‘Good nature’ of humanity will save us from killer AI

Nvidia CEO: 'Good nature' of humanity will save us from killer AI

Nvidia CEO: ‘Good nature’ of humanity will save us from killer AI

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GRAPHICS OUTFIT Nvidia is doing big things in the world of artificial intelligence (AI). Just this week the firm announced Pegasus, the ‘world’s first’ AI supercomputer designed to power future ‘robotaxis’, and it gave developers access to Holodeck, a virtual design lab that brings AI to a physically-simulated VR environment.

During Nvidia’s GPU conference in Munich this week, INQ sat down with the company’s CEO, Jensen Huang, to talk about the company’s AI plans and, naturally, whether he agrees with Elon Musk’s recent comments that the technology will be the most likely cause of World War 3. 

“I think the open dialogue is great. There are a lot of people thinking about [AI] and thinking about how we advance the technology in good ways,” Huang said.

“AI is one of the most important inventions in the history of humanity. Its potential to bring joy, productivity is surely unquestionable, but you could also imagine these powerful technologies used in improper ways

“We at Nvidia believe that the best way to keep the tech in good hands is to democratise it. That’s why Nvidia’s GPU technology, and CUDA, are open. It’s in every single cloud, it’s in every single computer and we make it available to anybody who wants to use it.

“The benefit is that there are more good-hearted people than there are less good-hearted people, and if you simply give them access, they will keep it out of harm’s way. The collective good nature of humanity will keep it out of harm’s way.”

It’s a good job, too, as Huang believes that robotaxis – fully automated vehicles aimed at the ride-haling economy – could arrive on roads within the next two years, even before Level 4 vehicles – those that require a human to be present for safety reasons – are given the green light.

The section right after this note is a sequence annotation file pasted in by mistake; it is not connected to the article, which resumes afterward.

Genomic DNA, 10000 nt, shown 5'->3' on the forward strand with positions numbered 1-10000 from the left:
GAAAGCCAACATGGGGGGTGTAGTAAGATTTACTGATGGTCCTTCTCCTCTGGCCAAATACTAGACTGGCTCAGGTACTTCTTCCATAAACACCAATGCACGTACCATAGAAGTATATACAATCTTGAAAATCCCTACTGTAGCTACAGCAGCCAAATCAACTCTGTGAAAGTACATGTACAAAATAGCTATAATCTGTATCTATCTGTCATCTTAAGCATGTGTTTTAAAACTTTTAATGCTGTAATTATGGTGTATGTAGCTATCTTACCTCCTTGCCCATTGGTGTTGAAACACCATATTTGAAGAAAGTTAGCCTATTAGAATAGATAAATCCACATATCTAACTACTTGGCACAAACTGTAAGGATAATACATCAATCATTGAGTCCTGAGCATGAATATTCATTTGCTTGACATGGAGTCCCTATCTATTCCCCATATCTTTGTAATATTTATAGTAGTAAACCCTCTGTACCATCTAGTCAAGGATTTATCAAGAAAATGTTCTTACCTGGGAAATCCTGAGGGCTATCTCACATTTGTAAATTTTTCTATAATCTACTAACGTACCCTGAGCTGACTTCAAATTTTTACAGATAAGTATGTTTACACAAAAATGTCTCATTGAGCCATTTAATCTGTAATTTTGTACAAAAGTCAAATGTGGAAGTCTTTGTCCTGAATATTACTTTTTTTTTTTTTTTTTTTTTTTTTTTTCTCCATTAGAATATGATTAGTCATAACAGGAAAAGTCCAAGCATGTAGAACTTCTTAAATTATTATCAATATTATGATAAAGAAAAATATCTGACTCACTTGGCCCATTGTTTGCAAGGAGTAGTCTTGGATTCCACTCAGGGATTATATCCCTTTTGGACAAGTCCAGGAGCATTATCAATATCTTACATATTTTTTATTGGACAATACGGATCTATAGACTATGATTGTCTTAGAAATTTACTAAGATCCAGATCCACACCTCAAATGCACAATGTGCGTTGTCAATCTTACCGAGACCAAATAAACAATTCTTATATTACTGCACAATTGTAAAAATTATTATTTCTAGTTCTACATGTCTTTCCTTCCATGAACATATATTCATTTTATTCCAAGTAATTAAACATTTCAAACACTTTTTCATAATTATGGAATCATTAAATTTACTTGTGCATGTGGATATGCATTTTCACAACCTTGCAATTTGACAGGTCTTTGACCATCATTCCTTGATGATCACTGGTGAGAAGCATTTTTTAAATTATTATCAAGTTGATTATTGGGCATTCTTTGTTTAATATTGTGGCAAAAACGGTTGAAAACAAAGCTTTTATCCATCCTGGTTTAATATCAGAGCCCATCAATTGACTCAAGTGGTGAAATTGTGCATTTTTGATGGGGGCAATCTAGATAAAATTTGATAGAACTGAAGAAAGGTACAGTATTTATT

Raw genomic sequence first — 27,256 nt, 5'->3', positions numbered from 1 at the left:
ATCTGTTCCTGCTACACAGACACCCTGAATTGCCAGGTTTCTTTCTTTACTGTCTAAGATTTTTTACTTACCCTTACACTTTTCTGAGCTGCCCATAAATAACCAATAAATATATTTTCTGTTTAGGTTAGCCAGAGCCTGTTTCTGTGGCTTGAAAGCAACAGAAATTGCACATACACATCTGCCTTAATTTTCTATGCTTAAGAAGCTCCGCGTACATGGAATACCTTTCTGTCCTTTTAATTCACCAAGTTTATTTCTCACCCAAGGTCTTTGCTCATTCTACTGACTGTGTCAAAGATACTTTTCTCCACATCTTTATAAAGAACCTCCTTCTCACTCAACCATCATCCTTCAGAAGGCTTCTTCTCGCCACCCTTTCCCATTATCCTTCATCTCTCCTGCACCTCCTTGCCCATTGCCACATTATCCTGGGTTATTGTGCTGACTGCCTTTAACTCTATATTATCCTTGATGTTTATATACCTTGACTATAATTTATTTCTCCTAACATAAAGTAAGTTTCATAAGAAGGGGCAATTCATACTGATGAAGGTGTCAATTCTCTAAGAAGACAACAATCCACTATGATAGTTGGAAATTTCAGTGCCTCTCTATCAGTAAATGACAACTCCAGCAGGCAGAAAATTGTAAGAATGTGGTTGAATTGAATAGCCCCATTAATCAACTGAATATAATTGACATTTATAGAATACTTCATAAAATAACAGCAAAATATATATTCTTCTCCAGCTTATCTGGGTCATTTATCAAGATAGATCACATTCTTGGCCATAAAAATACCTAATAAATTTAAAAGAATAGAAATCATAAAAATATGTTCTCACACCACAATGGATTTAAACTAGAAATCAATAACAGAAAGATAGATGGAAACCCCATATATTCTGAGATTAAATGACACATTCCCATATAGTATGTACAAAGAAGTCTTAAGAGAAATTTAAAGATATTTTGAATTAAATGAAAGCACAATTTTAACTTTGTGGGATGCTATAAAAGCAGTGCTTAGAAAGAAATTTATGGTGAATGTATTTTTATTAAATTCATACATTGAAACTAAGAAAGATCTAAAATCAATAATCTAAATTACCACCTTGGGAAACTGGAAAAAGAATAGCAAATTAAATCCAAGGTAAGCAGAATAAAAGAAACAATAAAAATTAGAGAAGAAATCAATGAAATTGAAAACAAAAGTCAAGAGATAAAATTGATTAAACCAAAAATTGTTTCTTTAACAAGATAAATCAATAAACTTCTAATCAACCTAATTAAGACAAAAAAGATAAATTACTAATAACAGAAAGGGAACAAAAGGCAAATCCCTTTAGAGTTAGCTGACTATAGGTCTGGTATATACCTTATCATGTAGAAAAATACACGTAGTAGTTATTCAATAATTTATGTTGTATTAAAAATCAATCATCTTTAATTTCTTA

“Although on one hand, the process is more complex, it’s also much more simple because it’s a service. You can limit the range of your service, and you can geofence it,” he said. 

“Yes, technology is much more complex because there’s no driver in the car. Nonetheless, I believe robotaxi services will arrive in the next couple of years.”

Eventually, Huang expects AI-powered self-driving vehicles to account for 100 per cent of the automotive industry. 

“I believe 100 per cent, there’s not a bone in my body that doesn’t believe this, that 100 per cent of the $100tn dollar automotive industry will be autonomous. Everything with wheels will be autonomous.” 

But does that mean humans will eventually forget how to drive, and what driving was?

“I think it’s a bit like horseback riding and bicycles. There are people who do it for sport. I do believe that someday cars will become the same because the need to drive goes away but the desire to drive does not.” 

“Our approach is going to help us become one of the key players in the automotive industry, and I think that the revolution will be gigantic.” µ

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